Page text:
In an attempt to persuade gas providers to build up sufficient stockpiles to help us through a major supply emergency, the government is planning to change the law with respect to the 'cash-out' rules.This should ensure that the UK foes not again suffer from price and supply volatility caused by temporary gaps in supply such as when the Russians switched off supplies to Europe due to a dispute with Ukraine.
The cash-out rules are in place to put financial levers in place to prevent supply and demand imbalances in the energy system.
"The gas and electricity transmission systems need to be kept in balance by matching supply and demand within prescribed technical limits which are different for each system. The System Operator (SO) for the relevant system (National Grid National Transmission System (NGNTS) for gas and National Grid Electricity Transmission (NGET) for electricity) has overall responsibility as ‘residual balancer’ for the relevant system.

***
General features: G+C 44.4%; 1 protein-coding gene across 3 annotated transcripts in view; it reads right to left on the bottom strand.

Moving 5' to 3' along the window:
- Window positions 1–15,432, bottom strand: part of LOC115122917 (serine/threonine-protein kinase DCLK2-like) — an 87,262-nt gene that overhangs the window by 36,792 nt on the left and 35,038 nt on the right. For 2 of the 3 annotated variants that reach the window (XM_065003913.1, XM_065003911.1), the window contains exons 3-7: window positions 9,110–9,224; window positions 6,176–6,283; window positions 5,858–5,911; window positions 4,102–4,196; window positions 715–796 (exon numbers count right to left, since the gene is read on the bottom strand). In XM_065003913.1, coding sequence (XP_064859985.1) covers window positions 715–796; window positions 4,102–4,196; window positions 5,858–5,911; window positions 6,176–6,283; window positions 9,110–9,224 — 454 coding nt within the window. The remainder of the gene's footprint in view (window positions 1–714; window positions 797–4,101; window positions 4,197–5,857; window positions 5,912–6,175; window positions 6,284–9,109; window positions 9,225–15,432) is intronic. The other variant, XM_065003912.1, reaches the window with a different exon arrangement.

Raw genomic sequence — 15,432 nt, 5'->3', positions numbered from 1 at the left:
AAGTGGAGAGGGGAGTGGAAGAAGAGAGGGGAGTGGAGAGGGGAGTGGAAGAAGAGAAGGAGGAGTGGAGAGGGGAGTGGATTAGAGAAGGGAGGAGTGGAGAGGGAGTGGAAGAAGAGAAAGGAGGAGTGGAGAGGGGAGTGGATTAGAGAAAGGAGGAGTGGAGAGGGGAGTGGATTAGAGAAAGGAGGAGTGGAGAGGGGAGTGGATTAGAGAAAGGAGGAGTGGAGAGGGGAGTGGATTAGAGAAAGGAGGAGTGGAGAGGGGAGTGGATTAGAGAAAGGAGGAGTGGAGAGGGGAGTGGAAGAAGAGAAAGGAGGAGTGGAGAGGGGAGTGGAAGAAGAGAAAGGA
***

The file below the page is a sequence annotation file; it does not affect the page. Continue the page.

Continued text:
As part of the electricity balancing role NGET may buy or sell electricity from or to generators and suppliers (or large customers who are quickly able to reduce their demand to bring the system into balance). NGET also contracts with generators and large suppliers to hold a “reserve” to keep the system in balance. For gas, NGNTS buys or sells gas to offset differences in inputs and outputs to keep the system in balance. Any actions taken by the SO for energy balancing purposes incurs a cost.
‘Cash out’ arrangements are operated in both the gas and electricity markets. These arrangements are designed to target the cost of energy balancing incurred by the SO to the parties who created those costs (i.e. those parties who do not balance their inputs and outputs within the relevant balancing period). As such, parties who are not in balance incur charges that reflect the costs incurred by the SO in addressing the imbalance. These charges are known as cash out prices.
Cash out prices are designed to provide market participants with strong commercial incentives to balance their contractual and physical positions and therefore avoid exposure to cash out prices. That is, by contracting for supply ahead of time or by maintaining the reliability of their generating plant." … ofgem
These rules look set to be changed as part of the coalition's Energy Security and Green Economy Bill so that energy companies will pay higher prices for gas when the country is running out. That will encourage them financially to build up a reserve of supplies.
This should not only be good for the companies involved, it might also give the end user consumer a bit of price stability too.